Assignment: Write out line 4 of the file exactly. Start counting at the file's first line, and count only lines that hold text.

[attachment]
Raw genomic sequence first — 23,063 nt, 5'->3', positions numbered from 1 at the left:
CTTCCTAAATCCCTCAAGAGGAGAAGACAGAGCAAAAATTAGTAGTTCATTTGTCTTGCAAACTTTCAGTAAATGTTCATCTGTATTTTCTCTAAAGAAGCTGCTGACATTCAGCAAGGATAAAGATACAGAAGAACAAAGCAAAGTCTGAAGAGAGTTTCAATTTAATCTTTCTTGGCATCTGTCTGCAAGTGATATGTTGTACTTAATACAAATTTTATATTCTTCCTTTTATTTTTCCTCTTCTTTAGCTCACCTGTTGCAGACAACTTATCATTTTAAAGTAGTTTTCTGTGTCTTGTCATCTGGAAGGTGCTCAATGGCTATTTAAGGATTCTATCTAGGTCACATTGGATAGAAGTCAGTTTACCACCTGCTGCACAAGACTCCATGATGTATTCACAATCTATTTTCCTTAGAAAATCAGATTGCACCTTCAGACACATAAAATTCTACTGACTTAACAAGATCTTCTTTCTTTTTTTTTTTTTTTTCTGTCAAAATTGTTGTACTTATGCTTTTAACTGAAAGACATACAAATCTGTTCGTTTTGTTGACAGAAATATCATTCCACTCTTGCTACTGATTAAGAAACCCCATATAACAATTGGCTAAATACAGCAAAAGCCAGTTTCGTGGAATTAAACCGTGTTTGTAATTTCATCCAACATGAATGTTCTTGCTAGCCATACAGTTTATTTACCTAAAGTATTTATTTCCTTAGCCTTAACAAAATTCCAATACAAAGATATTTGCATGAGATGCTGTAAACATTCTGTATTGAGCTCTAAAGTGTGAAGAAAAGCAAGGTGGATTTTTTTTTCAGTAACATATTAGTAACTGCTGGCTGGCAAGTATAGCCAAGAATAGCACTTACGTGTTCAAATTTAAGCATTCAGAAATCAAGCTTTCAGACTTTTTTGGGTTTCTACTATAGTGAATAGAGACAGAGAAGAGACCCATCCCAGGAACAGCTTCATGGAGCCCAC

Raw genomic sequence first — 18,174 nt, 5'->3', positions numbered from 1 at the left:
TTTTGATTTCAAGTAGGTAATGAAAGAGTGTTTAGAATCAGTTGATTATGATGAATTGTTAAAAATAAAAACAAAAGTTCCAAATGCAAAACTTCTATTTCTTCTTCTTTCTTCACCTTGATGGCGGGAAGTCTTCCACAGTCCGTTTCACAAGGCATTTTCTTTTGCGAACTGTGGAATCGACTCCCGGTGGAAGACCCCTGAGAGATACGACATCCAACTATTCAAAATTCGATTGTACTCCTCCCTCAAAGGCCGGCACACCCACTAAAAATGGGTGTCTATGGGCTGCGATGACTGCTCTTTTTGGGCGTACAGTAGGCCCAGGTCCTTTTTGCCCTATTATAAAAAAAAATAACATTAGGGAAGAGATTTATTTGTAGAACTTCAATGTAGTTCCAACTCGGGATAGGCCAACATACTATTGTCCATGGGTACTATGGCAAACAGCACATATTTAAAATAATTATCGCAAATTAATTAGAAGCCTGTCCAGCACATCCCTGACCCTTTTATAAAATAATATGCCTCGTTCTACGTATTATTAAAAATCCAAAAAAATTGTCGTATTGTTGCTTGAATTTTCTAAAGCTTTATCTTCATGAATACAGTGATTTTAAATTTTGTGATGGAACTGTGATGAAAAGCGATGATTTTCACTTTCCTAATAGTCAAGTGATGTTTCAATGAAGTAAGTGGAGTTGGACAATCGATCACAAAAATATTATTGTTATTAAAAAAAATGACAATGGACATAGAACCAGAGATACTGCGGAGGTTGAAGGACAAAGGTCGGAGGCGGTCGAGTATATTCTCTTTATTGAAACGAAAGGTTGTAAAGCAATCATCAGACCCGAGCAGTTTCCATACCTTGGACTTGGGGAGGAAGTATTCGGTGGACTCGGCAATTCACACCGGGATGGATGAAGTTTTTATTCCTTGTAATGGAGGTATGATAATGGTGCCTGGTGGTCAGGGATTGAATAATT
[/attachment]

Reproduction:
TTTTGATTTCAAGTAGGTAATGAAAGAGTGTTTAGAATCAGTTGATTATGATGAATTGTTAAAAATAAAAACAAAAGTTCCAAATGCAAAACTTCTATTTCTTCTTCTTTCTTCACCTTGATGGCGGGAAGTCTTCCACAGTCCGTTTCACAAGGCATTTTCTTTTGCGAACTGTGGAATCGACTCCCGGTGGAAGACCCCTGAGAGATACGACATCCAACTATTCAAAATTCGATTGTACTCCTCCCTCAAAGGCCGGCACACCCACTAAAAATGGGTGTCTATGGGCTGCGATGACTGCTCTTTTTGGGCGTACAGTAGGCCCAGGTCCTTTTTGCCCTATTATAAAAAAAAATAACATTAGGGAAGAGATTTATTTGTAGAACTTCAATGTAGTTCCAACTCGGGATAGGCCAACATACTATTGTCCATGGGTACTATGGCAAACAGCACATATTTAAAATAATTATCGCAAATTAATTAGAAGCCTGTCCAGCACATCCCTGACCCTTTTATAAAATAATATGCCTCGTTCTACGTATTATTAAAAATCCAAAAAAATTGTCGTATTGTTGCTTGAATTTTCTAAAGCTTTATCTTCATGAATACAGTGATTTTAAATTTTGTGATGGAACTGTGATGAAAAGCGATGATTTTCACTTTCCTAATAGTCAAGTGATGTTTCAATGAAGTAAGTGGAGTTGGACAATCGATCACAAAAATATTATTGTTATTAAAAAAAATGACAATGGACATAGAACCAGAGATACTGCGGAGGTTGAAGGACAAAGGTCGGAGGCGGTCGAGTATATTCTCTTTATTGAAACGAAAGGTTGTAAAGCAATCATCAGACCCGAGCAGTTTCCATACCTTGGACTTGGGGAGGAAGTATTCGGTGGACTCGGCAATTCACACCGGGATGGATGAAGTTTTTATTCCTTGTAATGGAGGTATGATAATGGTGCCTGGTGGTCAGGGATTGAATAATT